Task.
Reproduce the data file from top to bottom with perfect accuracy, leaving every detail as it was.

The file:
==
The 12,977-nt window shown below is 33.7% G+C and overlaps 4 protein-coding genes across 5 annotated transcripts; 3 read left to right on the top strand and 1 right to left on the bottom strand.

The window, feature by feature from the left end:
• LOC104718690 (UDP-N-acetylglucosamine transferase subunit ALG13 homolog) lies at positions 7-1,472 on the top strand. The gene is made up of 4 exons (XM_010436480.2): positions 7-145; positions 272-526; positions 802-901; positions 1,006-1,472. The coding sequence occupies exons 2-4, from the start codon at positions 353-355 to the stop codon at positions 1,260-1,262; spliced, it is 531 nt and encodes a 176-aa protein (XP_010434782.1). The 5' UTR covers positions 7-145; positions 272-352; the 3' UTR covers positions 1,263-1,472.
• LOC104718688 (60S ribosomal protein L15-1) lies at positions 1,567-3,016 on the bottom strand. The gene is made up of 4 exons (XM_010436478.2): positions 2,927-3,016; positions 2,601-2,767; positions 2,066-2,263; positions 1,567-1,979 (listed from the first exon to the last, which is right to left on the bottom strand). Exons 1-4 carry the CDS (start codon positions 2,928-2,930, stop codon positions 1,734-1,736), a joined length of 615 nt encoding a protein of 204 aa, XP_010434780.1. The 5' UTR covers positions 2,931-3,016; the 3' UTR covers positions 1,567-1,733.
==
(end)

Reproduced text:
The 12,977-nt window shown below is 33.7% G+C and overlaps 4 protein-coding genes across 5 annotated transcripts; 3 read left to right on the top strand and 1 right to left on the bottom strand.

The window, feature by feature from the left end:
• LOC104718690 (UDP-N-acetylglucosamine transferase subunit ALG13 homolog) lies at positions 7-1,472 on the top strand. The gene is made up of 4 exons (XM_010436480.2): positions 7-145; positions 272-526; positions 802-901; positions 1,006-1,472. The coding sequence occupies exons 2-4, from the start codon at positions 353-355 to the stop codon at positions 1,260-1,262; spliced, it is 531 nt and encodes a 176-aa protein (XP_010434782.1). The 5' UTR covers positions 7-145; positions 272-352; the 3' UTR covers positions 1,263-1,472.
• LOC104718688 (60S ribosomal protein L15-1) lies at positions 1,567-3,016 on the bottom strand. The gene is made up of 4 exons (XM_010436478.2): positions 2,927-3,016; positions 2,601-2,767; positions 2,066-2,263; positions 1,567-1,979 (listed from the first exon to the last, which is right to left on the bottom strand). Exons 1-4 carry the CDS (start codon positions 2,928-2,930, stop codon positions 1,734-1,736), a joined length of 615 nt encoding a protein of 204 aa, XP_010434780.1. The 5' UTR covers positions 2,931-3,016; the 3' UTR covers positions 1,567-1,733.